Help! An Employee Put Plagiarized Content on My Site, How do I Fix It?
October 1, 2014
Plagiarism is never a pleasant topic, but it seems to rear its ugly head quite often, especially in the SEO world. As more web masters and business owners are realizing the need for quality content, the demand for quality writers grows. Unfortunately, this opens the possibility of some writers churning out quick, plagiarized posts or duplicate content to make a quick buck – and the consequences often fall squarely on the website owner, who may not have been aware of the problem to begin with. As BuzzFeed discovered in August, no site is completely immune to this risk, and there doesn’t seem to be a whole lot of information available about the proper protocol for such an event. If you’ve found duplicate or plagiarized content on your website, here are some steps you can take:
Remove the offending content?
The most straightforward approach is to simply delete the offending pages, but there are still a few precautions you should take before doing this. For example, if the content in question has already been indexed by Google or receives a large amount of traffic, removing the links could potentially do some damage to your SEO efforts. If you don’t intend to rewrite the affected pages, you’ll need to redirect them to appropriate pages (DON’T simply redirect everything to the homepage). If you’re unsure whether a page has been indexed by Google, Ian Cleary has a great tutorial on how to find out. Be advised that if you’re going to do this, it’s also a good idea to address the issue head on, as BuzzFeed did here. Author, Herbert Lui, also points out that discreetly unpublishing posts can damage the relationship with your audience.
Contact authors and use rel=canonical tags
Let’s say you’re madly in love with a particular piece of content, and don’t want to remove it from your site for whatever reason. If, and only if, you can get permission, you could keep the content intact and link to the original source using a rel=canonical tag. A canonical tag helps Google clarify where the content originated. Again, you must have permission to do this. That means reaching out to the original author, being up front about your situation, and asking for permission to keep the content if you credit them. If they accept your offer, simply add this code to your version of the content:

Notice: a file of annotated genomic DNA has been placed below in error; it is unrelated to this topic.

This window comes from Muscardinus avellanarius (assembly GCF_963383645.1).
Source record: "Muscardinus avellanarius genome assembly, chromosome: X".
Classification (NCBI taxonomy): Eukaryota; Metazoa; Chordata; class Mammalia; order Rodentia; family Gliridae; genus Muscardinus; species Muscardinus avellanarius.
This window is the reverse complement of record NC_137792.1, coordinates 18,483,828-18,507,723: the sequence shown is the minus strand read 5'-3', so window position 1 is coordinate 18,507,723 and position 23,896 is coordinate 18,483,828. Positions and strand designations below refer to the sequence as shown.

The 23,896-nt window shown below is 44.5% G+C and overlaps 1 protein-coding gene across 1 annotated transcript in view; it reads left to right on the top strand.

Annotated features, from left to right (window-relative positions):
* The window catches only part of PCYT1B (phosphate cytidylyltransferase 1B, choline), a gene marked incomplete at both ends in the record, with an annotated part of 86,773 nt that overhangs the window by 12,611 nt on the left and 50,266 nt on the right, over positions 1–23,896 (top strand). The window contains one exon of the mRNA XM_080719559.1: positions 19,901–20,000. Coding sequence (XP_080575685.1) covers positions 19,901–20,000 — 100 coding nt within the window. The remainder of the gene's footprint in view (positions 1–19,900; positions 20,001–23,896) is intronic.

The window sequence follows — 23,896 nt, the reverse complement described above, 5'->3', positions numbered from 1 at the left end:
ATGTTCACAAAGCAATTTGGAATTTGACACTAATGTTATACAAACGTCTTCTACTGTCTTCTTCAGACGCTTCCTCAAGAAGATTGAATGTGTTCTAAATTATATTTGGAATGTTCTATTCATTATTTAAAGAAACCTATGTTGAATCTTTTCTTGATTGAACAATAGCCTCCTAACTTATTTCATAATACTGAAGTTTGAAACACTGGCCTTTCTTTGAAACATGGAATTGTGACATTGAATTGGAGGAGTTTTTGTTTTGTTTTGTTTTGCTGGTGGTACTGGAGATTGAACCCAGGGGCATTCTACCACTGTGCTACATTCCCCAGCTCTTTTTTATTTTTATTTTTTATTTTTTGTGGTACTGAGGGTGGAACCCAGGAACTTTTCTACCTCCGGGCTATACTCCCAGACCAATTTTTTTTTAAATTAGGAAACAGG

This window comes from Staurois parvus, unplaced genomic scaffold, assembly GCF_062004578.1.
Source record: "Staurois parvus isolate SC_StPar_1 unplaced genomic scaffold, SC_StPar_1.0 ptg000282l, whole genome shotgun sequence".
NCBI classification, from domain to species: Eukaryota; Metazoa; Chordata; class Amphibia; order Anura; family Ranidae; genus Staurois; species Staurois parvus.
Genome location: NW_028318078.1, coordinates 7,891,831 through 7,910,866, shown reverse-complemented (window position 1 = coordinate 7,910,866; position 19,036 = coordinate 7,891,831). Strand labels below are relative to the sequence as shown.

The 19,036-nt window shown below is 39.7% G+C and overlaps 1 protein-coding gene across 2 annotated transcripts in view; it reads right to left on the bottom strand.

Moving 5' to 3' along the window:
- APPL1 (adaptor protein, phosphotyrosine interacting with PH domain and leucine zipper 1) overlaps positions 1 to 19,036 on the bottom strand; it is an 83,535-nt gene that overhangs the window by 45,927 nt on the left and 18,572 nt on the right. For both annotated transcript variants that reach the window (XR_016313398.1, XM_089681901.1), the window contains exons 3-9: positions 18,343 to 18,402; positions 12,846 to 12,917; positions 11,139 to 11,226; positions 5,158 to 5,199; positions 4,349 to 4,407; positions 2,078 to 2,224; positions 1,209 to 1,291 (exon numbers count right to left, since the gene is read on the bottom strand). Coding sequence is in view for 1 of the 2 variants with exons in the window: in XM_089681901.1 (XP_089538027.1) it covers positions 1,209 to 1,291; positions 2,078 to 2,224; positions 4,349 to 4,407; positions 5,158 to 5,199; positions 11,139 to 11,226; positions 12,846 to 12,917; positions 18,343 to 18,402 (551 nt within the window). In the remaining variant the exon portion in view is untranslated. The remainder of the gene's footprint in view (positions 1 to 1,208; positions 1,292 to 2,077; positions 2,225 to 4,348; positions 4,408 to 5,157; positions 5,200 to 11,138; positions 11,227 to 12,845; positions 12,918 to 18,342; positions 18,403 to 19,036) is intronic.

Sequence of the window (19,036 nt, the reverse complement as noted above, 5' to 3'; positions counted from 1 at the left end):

<link rel=”canonical” href=”link to original source” />
Rework and expand on content
If you like a piece of content, rewriting some of your pages is a worthy project. By “rewrite” we don’t mean “reword so it’s not a word for word match” – that is still plagiarism of ideas that are not your own. But the original content may inspire you to add to it or expand on it with your own original take on the topic. In this case, you could rework the content, but you should still credit the original piece as the inspiration for your post. Doing so will help foster relationships with other influencers in your industry and benefit your site overall.
How to avoid plagiarized content in the future
Now that you’ve cleaned up your site, you hopefully realize the value in keeping it that way. Copyscape is a great tool to check for plagiarized content. It costs 5 cents per search, and is well worth the small investment. If you do not personally write all of your content or frequently feature guest posters, a 5 cent scan can save you a lot of trouble down the road. If you’re running a very high number of searches on a regular basis, you could also opt for WriteCheck, which offers you a flat monthly price instead of a per-scan charge.
Plagiarism can be an uncomfortable subject, but it needs to be addressed as quickly as possible to avoid penalties, negative press, or a possible drop in your site’s rankings. To learn more about content marketing and how it relates to SEO, contact LSM, an internet marketing company based in Las Vegas, at 702.988.2119.